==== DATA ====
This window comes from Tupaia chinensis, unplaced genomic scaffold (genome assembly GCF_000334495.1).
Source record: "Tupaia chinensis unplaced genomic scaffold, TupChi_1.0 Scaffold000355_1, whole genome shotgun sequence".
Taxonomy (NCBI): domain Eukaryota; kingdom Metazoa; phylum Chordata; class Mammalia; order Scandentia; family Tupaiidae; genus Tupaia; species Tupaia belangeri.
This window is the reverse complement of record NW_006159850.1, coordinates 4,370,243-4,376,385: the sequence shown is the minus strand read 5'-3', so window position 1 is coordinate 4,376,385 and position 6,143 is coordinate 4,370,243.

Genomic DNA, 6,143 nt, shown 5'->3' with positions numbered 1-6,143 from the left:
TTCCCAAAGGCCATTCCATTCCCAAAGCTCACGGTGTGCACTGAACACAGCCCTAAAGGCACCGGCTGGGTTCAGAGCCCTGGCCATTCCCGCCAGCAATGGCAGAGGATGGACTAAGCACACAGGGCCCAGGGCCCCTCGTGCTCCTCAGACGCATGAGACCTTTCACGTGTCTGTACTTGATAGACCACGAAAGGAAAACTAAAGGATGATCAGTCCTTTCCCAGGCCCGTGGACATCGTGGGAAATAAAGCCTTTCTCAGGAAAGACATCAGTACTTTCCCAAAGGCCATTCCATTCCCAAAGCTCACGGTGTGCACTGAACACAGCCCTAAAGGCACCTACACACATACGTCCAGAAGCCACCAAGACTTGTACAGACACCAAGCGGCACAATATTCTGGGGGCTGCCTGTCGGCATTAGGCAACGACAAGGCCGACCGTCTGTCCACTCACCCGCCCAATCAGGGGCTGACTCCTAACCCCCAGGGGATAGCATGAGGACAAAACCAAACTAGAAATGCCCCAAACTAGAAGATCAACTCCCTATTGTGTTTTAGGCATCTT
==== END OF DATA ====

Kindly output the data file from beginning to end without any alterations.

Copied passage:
This window comes from Tupaia chinensis, unplaced genomic scaffold (genome assembly GCF_000334495.1).
Source record: "Tupaia chinensis unplaced genomic scaffold, TupChi_1.0 Scaffold000355_1, whole genome shotgun sequence".
Taxonomy (NCBI): domain Eukaryota; kingdom Metazoa; phylum Chordata; class Mammalia; order Scandentia; family Tupaiidae; genus Tupaia; species Tupaia belangeri.
This window is the reverse complement of record NW_006159850.1, coordinates 4,370,243-4,376,385: the sequence shown is the minus strand read 5'-3', so window position 1 is coordinate 4,376,385 and position 6,143 is coordinate 4,370,243.

Genomic DNA, 6,143 nt, shown 5'->3' with positions numbered 1-6,143 from the left:
TTCCCAAAGGCCATTCCATTCCCAAAGCTCACGGTGTGCACTGAACACAGCCCTAAAGGCACCGGCTGGGTTCAGAGCCCTGGCCATTCCCGCCAGCAATGGCAGAGGATGGACTAAGCACACAGGGCCCAGGGCCCCTCGTGCTCCTCAGACGCATGAGACCTTTCACGTGTCTGTACTTGATAGACCACGAAAGGAAAACTAAAGGATGATCAGTCCTTTCCCAGGCCCGTGGACATCGTGGGAAATAAAGCCTTTCTCAGGAAAGACATCAGTACTTTCCCAAAGGCCATTCCATTCCCAAAGCTCACGGTGTGCACTGAACACAGCCCTAAAGGCACCTACACACATACGTCCAGAAGCCACCAAGACTTGTACAGACACCAAGCGGCACAATATTCTGGGGGCTGCCTGTCGGCATTAGGCAACGACAAGGCCGACCGTCTGTCCACTCACCCGCCCAATCAGGGGCTGACTCCTAACCCCCAGGGGATAGCATGAGGACAAAACCAAACTAGAAATGCCCCAAACTAGAAGATCAACTCCCTATTGTGTTTTAGGCATCTT